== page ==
Nixon and the Chiefs

In the last days of 1971 President Richard Nixon and his closest aides met to discuss the astonishing discovery that the Joint Chiefs of Staff had been spying on the White House. Transcripts of Nixon's secret tapes of these meetings, published here for the first time, offer a case study in Nixon's paranoid style of governing—and his surprisingly successful efforts to salvage advantage from misfortune

Minutes after his Christmas Eve conversation with Haig, Nixon had John Mitchell on the line. Their talk began with a discussion of "the Hoffa thing": Nixon's controversial commutation of the prison sentence of the former Teamsters leader Jimmy Hoffa. With Hoffa and Radford in mind, the President offered Mitchell—the man destined to become, after Watergate, the highest-ranking U.S. official ever to be incarcerated—some eerily prophetic words.

NIXON: I'll tell you, being in prison isn't, isn't all that, uh, that it's cracked up to be. You have some lonely days.

MITCHELL: I would certainly believe it ...

NIXON: Incidentally, on our other subject [the Moorer-Radford affair], I think we are better advised—I mean to—we've really just got to keep the lid on it ... keep it under as close control as we can. But I, uh—we cannot move to do anything to discredit the uniform. That's what I'm convinced of.

MITCHELL: Absolutely ... I have talked to Mel Laird, and ... he made a very interesting point. [Laird told Mitchell] "Come on over here one day into the Pentagon. I want to show you some of the memorandums that I've written to Henry about this and just warned him of it, to just cut it off"... He's actually backed up with [copies], maybe self-serving.

NIXON: Isn't that interesting!

MITCHELL: It is interesting ... 'cause of the daily jealousy of your direct approach to the Joint Chiefs.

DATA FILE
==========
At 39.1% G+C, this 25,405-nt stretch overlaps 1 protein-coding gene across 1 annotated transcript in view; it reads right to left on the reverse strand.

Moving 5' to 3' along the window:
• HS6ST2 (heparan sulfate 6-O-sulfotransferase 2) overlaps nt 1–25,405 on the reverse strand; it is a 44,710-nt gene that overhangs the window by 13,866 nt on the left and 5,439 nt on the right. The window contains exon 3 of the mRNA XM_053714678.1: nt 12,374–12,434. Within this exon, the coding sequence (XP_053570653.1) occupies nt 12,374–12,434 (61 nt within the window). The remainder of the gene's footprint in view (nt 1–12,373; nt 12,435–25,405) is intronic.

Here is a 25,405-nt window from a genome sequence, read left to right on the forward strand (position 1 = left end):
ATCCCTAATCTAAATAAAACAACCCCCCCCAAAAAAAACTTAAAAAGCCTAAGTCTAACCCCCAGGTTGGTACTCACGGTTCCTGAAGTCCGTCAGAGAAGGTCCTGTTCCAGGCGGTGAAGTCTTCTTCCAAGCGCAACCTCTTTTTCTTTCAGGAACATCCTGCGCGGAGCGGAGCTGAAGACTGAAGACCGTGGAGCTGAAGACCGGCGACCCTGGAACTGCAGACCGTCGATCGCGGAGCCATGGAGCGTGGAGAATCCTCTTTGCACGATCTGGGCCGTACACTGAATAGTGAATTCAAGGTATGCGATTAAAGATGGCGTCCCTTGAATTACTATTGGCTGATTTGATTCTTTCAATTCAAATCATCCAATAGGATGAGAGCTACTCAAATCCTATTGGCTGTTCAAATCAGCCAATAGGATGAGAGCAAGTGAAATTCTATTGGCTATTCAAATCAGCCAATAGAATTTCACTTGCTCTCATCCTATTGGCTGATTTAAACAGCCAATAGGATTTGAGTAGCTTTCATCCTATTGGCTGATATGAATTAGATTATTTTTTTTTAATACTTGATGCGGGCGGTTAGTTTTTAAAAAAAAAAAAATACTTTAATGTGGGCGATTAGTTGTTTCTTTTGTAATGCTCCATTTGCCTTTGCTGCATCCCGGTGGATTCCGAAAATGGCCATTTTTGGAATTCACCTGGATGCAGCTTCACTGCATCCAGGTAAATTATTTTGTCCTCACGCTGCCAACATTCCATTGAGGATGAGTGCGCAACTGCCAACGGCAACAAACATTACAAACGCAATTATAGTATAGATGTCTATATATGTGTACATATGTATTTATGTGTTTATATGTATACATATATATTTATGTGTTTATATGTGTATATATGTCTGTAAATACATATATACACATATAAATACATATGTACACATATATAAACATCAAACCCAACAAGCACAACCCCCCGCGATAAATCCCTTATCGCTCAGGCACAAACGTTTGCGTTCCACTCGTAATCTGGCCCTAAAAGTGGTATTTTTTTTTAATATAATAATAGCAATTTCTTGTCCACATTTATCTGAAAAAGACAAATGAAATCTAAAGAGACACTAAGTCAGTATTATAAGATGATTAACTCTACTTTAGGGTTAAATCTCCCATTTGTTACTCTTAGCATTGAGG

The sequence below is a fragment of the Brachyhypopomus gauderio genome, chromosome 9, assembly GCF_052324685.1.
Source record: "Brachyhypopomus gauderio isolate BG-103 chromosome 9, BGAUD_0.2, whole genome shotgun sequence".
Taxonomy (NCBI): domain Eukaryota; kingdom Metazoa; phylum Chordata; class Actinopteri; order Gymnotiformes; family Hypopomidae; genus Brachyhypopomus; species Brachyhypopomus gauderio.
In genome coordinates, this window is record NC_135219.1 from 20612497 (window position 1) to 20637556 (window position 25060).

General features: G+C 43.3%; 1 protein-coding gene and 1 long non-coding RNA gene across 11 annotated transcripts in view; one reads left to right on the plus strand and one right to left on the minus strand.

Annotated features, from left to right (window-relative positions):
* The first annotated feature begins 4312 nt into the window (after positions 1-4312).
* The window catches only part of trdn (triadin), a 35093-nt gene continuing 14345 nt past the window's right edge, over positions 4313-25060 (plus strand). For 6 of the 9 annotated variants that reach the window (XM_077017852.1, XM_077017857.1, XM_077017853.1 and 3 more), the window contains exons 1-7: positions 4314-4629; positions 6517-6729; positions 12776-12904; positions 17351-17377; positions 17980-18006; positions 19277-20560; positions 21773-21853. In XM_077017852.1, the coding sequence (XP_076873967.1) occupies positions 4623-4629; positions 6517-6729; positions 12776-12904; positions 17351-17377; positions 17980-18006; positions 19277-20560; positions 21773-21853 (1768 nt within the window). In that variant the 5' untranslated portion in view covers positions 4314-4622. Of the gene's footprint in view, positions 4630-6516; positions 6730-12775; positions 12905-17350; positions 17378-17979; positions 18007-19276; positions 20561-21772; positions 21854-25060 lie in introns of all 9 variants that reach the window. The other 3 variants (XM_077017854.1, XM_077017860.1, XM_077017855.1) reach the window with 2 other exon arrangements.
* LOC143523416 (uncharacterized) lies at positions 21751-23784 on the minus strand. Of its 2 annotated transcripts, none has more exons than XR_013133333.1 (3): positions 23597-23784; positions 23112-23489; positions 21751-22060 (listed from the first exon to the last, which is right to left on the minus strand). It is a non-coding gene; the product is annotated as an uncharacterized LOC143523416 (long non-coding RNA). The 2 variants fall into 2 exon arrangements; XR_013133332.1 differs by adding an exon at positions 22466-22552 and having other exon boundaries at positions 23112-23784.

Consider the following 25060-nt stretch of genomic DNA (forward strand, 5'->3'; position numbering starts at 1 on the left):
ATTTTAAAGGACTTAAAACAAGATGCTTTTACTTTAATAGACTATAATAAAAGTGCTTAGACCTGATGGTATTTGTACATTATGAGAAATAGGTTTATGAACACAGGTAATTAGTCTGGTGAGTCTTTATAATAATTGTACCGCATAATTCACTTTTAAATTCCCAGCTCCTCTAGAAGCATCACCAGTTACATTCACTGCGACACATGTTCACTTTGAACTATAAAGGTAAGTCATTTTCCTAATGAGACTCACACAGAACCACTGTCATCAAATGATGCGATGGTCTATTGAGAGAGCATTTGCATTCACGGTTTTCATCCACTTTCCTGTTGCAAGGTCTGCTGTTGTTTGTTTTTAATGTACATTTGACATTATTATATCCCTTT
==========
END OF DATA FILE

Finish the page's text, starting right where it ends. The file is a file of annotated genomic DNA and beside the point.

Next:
NIXON: I know, I know ... I think it's important to—for Henry to sort of cool off and, and recognize that our best interests are served by not raising holy hell.

On Christmas Day, Nixon rang the concerned party he trusted least: Secretary of Defense Melvin Laird. After delivering holiday greetings the President artlessly made a transition to the Moorer-Radford affair.

NIXON: Oh, incidentally, on that, er, matter that you're familiar with, er— LAIRD: Yes.

NIXON: I think it's very important, and I've given the orders around to everybody, that we not allow this thing to hurt the military. You know, we, we know it's wrong—

LAIRD: I know.

NIXON: —but we must cut it. So we gotta clean it up, but we gotta stand by Moorer and these fellows, because they are good guys. They just—they just got trapped in a system that was bad.

LAIRD: Bad, bad.

NIXON: Don't you agree?

LAIRD: I agree, Mr. President.

Well aware of Nixon's distrust, Laird portrayed himself as disappointed by the Moorer-Radford affair, and sought to remind Nixon that he had tried, in 1968, to eliminate the office for which Radford worked. Nixon was having none of it; he spoke more sharply to Laird than he had, for example, to Haig.

NIXON: As you pointed out to Mitchell, apparently, eh, you knew about this years ago. This has been goin' on for years! And they—

LAIRD: Yeah.

NIXON:—and it's just surprising they had it now, and I just think it's the way the system works.

LAIRD: Well—

NIXON: But now that it's done, we'll, uh—

LAIRD: ... I'm just gonna stay out of it now, and just shut it off.

NIXON: Absolutely. Leave it. Stay out of it, and let Mitchell do whatever has to be done. That way, we can stay sort of apart from it. Because we've got to work with these fellows, you know.

LAIRD: It is important.

NIXON: Particularly with Tom Moorer.

LAIRD: Right. And he's mine. You know, it's just too bad that—

NIXON: He's a good man.